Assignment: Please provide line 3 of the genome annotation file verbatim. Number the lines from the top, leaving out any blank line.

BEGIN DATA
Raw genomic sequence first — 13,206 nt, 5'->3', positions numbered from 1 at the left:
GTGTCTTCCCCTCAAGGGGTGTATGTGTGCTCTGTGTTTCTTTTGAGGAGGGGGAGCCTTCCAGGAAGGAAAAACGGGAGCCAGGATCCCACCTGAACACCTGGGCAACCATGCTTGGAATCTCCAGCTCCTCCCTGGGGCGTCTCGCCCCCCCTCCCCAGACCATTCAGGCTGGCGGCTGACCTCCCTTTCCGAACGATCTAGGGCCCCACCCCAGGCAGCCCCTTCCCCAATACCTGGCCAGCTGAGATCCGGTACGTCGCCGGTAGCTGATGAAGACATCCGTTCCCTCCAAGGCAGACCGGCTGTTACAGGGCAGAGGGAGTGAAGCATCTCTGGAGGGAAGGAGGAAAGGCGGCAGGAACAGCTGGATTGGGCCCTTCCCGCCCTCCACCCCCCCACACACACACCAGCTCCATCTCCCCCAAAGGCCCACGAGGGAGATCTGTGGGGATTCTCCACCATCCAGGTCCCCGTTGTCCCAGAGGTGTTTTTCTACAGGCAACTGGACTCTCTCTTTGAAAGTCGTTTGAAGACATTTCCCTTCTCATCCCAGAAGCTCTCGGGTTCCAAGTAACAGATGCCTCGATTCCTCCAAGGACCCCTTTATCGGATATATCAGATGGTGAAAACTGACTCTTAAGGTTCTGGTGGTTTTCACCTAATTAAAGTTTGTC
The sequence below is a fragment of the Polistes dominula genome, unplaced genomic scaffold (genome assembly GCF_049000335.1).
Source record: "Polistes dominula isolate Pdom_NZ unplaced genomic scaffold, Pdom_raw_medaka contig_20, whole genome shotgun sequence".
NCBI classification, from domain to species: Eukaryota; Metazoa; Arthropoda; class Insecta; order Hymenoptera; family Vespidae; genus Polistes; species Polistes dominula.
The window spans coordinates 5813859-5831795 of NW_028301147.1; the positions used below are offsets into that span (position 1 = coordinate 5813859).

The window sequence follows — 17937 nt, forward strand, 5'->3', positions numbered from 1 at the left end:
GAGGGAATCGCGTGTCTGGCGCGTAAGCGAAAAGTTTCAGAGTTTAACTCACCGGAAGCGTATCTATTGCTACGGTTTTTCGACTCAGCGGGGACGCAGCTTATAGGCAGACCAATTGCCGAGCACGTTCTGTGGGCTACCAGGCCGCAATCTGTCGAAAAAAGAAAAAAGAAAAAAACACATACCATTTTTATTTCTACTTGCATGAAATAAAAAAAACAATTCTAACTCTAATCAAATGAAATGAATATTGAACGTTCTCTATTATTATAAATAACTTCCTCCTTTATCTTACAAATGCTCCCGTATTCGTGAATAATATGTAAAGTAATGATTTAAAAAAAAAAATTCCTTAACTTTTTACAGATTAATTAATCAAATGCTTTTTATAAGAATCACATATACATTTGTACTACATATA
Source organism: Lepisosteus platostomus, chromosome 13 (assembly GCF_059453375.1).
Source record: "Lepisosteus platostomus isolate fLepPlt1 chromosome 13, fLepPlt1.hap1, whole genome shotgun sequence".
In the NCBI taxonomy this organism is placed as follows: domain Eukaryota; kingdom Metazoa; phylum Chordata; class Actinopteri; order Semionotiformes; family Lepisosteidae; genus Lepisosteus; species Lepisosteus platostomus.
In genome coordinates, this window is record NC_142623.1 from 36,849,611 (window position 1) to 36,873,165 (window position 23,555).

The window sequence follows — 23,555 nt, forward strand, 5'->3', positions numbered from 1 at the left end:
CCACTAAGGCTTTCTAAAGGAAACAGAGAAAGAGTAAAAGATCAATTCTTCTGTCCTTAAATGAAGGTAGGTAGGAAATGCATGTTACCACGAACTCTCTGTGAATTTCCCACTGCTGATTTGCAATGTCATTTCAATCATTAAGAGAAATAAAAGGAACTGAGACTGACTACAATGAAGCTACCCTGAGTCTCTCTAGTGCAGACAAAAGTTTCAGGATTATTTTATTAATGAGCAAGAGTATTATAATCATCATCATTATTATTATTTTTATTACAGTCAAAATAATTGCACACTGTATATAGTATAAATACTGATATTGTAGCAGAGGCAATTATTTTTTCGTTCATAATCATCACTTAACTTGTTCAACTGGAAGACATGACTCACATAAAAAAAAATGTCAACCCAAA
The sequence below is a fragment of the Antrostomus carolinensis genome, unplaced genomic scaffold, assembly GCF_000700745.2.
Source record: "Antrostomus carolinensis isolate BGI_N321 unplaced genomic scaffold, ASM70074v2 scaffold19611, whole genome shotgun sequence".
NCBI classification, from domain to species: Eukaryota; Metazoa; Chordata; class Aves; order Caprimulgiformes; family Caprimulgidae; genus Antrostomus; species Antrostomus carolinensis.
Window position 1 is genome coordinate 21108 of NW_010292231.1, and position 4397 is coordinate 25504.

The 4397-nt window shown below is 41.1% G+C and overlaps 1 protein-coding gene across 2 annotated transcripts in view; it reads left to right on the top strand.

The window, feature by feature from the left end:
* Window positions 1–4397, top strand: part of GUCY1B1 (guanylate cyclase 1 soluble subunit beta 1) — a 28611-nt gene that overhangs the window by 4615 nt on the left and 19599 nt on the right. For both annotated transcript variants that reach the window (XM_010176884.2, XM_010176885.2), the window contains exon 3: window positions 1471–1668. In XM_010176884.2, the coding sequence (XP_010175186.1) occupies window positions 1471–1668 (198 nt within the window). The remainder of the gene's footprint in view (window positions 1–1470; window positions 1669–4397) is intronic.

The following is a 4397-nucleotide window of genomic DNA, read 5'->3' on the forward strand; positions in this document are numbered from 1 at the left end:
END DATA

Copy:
The sequence below is a fragment of the Polistes dominula genome, unplaced genomic scaffold (genome assembly GCF_049000335.1).